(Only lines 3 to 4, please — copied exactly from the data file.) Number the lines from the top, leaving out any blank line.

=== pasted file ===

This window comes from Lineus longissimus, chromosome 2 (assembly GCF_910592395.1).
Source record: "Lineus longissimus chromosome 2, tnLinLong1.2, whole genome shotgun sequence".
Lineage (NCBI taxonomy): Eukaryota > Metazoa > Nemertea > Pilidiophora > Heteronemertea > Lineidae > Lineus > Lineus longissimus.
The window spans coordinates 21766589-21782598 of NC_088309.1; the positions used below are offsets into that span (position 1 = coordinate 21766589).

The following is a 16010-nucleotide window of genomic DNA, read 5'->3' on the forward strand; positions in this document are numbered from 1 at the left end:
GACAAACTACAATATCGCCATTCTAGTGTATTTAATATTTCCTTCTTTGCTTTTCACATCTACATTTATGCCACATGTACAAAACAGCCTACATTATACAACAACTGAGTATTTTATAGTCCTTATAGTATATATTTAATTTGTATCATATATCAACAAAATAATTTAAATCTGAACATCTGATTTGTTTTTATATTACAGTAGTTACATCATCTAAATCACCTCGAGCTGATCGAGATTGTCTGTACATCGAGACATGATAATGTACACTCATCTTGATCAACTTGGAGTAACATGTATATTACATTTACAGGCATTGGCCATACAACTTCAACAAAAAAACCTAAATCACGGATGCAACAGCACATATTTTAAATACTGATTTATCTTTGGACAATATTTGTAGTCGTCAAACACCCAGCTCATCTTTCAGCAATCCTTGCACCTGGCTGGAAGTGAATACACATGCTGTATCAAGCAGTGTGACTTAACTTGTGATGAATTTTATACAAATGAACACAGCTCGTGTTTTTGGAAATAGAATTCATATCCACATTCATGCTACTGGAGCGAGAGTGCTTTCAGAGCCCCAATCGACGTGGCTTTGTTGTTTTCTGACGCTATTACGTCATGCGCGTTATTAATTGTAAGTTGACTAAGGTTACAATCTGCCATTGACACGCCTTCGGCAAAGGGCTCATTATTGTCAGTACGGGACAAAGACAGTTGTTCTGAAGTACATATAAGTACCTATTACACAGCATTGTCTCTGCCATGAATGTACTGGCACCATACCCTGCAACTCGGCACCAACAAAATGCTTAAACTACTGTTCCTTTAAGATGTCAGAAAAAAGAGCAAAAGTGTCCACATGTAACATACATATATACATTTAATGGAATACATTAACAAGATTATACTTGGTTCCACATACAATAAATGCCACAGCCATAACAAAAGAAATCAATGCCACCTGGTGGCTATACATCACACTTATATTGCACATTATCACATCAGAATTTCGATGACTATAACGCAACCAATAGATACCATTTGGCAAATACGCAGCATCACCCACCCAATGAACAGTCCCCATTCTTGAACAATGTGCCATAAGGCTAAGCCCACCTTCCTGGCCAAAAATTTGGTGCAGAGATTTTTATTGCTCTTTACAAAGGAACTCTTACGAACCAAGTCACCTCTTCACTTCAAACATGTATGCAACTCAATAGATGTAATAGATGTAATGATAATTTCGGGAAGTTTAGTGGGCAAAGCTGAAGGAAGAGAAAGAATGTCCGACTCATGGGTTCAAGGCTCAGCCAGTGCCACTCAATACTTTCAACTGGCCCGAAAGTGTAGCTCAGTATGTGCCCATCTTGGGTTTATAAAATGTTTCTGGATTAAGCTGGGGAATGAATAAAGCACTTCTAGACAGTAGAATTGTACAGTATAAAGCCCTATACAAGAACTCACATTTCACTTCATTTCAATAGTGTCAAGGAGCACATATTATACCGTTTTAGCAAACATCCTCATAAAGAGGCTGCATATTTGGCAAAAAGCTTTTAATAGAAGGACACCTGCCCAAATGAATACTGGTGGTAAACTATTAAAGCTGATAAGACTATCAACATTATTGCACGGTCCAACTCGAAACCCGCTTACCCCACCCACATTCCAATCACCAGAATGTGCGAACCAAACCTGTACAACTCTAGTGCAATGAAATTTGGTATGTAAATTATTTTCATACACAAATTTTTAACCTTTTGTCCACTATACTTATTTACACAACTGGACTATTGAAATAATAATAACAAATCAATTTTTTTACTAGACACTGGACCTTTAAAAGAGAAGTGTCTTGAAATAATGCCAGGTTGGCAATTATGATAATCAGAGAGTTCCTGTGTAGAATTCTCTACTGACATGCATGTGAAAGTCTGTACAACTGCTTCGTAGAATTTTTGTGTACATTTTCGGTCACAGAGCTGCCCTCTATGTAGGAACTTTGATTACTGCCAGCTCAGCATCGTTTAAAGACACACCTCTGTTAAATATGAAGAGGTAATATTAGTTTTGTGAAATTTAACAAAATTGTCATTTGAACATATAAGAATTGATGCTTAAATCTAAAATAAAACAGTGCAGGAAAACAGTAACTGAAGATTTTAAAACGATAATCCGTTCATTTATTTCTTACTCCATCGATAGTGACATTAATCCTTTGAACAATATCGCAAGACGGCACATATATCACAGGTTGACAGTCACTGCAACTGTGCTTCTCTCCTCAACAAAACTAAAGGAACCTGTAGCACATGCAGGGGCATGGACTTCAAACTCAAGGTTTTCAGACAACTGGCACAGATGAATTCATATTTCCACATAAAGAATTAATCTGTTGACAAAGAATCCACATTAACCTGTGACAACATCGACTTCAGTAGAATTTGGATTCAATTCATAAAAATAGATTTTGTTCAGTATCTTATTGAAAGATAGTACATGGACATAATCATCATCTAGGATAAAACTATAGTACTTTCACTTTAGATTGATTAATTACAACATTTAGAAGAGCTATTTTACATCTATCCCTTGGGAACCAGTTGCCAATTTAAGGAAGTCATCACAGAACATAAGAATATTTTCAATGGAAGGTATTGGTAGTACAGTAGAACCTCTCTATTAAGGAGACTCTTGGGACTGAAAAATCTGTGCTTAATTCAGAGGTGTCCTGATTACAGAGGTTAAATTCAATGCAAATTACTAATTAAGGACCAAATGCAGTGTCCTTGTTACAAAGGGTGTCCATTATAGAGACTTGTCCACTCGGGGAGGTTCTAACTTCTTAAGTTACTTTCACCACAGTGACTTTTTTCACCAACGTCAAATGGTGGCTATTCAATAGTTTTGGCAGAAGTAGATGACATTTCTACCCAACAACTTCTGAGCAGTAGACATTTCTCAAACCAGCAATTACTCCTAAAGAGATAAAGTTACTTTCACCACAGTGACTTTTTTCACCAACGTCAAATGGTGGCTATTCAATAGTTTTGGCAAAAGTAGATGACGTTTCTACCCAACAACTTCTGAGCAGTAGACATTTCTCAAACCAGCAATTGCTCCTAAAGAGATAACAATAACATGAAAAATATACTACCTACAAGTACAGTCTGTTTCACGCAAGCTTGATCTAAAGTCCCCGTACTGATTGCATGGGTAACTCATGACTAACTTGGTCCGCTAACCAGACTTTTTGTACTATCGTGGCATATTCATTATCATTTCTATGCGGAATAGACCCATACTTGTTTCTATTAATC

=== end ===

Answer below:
Lineage (NCBI taxonomy): Eukaryota > Metazoa > Nemertea > Pilidiophora > Heteronemertea > Lineidae > Lineus > Lineus longissimus.
The window spans coordinates 21766589-21782598 of NC_088309.1; the positions used below are offsets into that span (position 1 = coordinate 21766589).